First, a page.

It should come as no surprise that the need for generosity and giving has reached new heights in 2020.
That has certainly been the experience of the Tualatin Valley Elks Lodge, which recently undertook its biggest ever Christmas gift and food distribution drive. The weeklong effort wrapped up Saturday, Dec. 19, with the boxing of nearly 140 packages. These included toys and food for delivery that afternoon to Tualatin families with children. Elks’ members who took part said it is the single largest holiday drive they can recall.
“COVID aside, as far as this year, the number of families we’re serving is higher than ever before, and I think it’s incredibly obvious,” said Melanie Broderick, a past Lodge President. “People have been responsive as far as stepping up and helping out with different things, more so than ever.”
Starting just after 8 a.m. that Saturday, over 60 masked and gloved volunteers gathered at the Tualatin Valley Elks Lodge off Warm Springs Street in Tualatin to begin boxing up gifts and food. While most remained outside to assist the dozens of volunteer delivery drivers as they arrived to load their vehicles, around 20 other volunteers could be found inside the lodge methodically packing bags of toys destined for children of all ages, food boxes containing a mixture of fresh fruits and vegetables and other packaged goods.
“It’s very important to us,” past Lodge President Ron Netter said, surveying the assembly of food boxes. “We debated whether we were just going to go to gift cards like a lot of other organizations are doing, or if we were going to stay with what we were doing, and we all voted that we wanted to stay with this.”
The Tualatin Valley Elks Lodge was created in the 1990s with the merger of the former Lake Oswego and Multnomah Village lodges. Therefore, the Lake Oswego Fire Department continues to play a key role in toy collection, which they have carried out for the Elks for decades. This year was no different.
“A couple of days ago you couldn’t have gotten into this room,” Netter said. “We filled almost 140 boxes and we had 100 and some all ready to go out the door. It’s very important for the community because there are so many families that are in dire need.”
That decision was not without pushback, added Chris Crowder, the Lodge’s current Exalted Ruler.
“I think there are a lot of traditionalists here, too,” Crowder said. “So we kept it to a minimum inside and kept most people out. Normally we would do this in about three days, but we kind of stretched it out over the last week so we could minimize the number of folks working inside.”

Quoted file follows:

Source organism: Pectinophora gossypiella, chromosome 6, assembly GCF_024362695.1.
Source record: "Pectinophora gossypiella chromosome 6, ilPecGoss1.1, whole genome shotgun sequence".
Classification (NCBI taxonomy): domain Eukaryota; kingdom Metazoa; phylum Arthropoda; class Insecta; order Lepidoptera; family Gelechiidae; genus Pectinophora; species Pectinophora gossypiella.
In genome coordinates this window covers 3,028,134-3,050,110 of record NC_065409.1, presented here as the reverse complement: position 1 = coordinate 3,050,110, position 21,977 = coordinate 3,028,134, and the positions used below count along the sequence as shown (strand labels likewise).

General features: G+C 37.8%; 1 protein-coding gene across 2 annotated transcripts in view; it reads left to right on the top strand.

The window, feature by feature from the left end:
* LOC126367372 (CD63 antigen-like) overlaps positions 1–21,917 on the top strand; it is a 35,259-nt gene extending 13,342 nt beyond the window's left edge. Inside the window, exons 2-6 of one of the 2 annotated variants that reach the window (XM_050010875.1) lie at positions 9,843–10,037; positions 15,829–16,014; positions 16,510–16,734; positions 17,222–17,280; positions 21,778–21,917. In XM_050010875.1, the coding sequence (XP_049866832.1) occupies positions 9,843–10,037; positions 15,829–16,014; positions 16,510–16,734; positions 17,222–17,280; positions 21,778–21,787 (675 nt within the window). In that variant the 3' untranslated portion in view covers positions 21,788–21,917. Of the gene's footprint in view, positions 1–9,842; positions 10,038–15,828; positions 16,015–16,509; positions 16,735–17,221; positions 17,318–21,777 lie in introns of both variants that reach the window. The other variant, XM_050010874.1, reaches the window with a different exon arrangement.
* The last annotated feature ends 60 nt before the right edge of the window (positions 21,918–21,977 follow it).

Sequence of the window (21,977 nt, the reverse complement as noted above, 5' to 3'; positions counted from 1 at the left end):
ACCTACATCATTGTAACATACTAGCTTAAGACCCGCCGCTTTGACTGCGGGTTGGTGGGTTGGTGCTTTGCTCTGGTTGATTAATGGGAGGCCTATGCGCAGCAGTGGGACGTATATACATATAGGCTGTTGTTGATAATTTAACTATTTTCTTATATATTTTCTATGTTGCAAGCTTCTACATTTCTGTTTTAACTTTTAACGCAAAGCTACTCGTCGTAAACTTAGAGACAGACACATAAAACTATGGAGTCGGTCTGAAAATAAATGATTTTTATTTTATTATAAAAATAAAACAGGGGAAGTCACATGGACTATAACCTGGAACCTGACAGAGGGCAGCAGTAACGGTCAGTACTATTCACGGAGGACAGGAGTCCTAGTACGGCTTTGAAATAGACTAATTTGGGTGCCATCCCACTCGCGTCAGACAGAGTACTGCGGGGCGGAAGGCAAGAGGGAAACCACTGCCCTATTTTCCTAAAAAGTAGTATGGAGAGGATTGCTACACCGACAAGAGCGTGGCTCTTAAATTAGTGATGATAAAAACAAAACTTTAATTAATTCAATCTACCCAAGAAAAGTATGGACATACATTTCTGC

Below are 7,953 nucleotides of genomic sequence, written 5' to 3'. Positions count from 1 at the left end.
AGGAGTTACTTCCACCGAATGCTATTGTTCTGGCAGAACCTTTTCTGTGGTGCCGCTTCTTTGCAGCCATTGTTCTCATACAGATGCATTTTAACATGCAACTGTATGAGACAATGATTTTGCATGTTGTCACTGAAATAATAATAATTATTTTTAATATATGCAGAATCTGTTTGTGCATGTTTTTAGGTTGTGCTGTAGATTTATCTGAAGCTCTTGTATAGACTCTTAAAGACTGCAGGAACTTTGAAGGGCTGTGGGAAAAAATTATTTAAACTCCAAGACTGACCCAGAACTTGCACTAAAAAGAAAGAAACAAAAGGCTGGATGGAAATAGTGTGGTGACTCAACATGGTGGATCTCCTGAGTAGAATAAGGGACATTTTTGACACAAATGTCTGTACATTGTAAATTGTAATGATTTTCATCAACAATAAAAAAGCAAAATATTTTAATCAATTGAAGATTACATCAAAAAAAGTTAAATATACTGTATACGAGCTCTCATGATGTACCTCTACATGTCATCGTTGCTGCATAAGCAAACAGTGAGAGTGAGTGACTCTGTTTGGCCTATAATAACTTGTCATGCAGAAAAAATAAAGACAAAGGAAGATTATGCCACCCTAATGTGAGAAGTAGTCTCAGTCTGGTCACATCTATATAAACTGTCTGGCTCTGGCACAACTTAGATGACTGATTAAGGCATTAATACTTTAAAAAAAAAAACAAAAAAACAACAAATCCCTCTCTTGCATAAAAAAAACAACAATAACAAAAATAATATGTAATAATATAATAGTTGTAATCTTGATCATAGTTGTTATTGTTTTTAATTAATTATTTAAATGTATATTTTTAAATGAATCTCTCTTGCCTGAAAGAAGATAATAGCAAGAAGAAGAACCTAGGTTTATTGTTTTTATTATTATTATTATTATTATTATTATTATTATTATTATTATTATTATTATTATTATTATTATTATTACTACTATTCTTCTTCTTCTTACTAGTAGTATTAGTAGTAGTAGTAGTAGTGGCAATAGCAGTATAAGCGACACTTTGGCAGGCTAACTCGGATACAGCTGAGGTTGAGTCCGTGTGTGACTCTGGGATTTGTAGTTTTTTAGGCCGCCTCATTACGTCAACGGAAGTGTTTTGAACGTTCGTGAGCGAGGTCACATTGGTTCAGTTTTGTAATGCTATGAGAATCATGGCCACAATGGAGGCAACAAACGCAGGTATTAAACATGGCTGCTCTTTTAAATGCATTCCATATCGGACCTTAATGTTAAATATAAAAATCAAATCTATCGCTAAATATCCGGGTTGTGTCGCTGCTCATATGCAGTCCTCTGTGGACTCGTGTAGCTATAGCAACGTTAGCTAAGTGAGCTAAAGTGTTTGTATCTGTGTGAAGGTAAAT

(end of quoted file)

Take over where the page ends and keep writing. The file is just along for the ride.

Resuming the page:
On the Monday before the event, volunteers picked up donated canned food. Then on Wednesday, toys were dropped off by the fire department, while more food donations were received, including roughly $6,000 worth of fresh produce delivered all the way from Amity by the Perrydale High School Future Farmers of America group.
While toy collection is done over the course of the year, both by the fire department and by individual donors, the work of organizing the annual holiday drive really gets going in the fall. It all culminates in December with an all-out effort by Lodge members to provide a memorable Christmas experience for families, and especially children, who are short on money or other resources. A highlight each year is provided by local Boy Scouts; this year, nearly 50 Scouts from four Troops took part in helping deliver gifts.
The other thing that doesn’t change is the exhaustion from the sheer effort involved.
“We’re going to crash tonight,” said longtime member and Loyal Knight Jan Stuemke. “We start right after Christmas time buying toys on sale to be frugal, so it’s kind of an all-year-long thing.”
This year’s toy collection even came down to the last minute when organizers noticed a shortage of gifts for older children, including teens.
“I said, ‘We’re going to have to go shopping,’ and people in the lodge here started throwing 20-dollar bills on the table,” Stuemke said. “My daughter went running out to Target and came back with $225 worth of more gifts. The Gods shined down on us and we had just enough to fill the order. We were amazed.”
Netter spearheaded the organization of this year’s drive, which was a new role for him following the passing in August of longtime organizer Carroll Gorg.
“Ron, who was very close with Carroll, took over this year and has done an exemplary job starting from scratch,” Lodge Vice President C.J. McNulty said. “He really didn’t know the drill, but he learned on the fly and he had a lot of help.”
Some of that help came from familiar faces. Carroll Gorg’s widow, Roberta, found that staying involved in the holiday drive has helped make her first holiday season in 59 years without her husband a little easier to bear.
“He was diagnosed with a brain tumor in February and he passed in August,” Roberta said. “And in the interim we had figured that we needed to turn over this Christmas event to someone else.”
Carroll was known as something of a whiz with spreadsheets, and used his tech knowledge to efficiently organize the Christmas drive each year. In 2020, however, this was just one more casualty of a lost year.
“I was always in charge of the toys, so I was able to pass along that knowledge,” Roberta said. “But they were kind of going into it blind with the computer work.”
But after being involved in the event for over 40 years, there was plenty of institutional knowledge for her to share. In the end, simply being asked to help out was enough to make the event a success for Roberta.
“I was pleased to be invited, but it’s completely different,” she said. “But we say that my husband is in heaven smiling down on us, and he was here today. The lodge meant a lot to him. He was very involved, and you won’t find a lodge that does any better on Christmas baskets than this lodge.”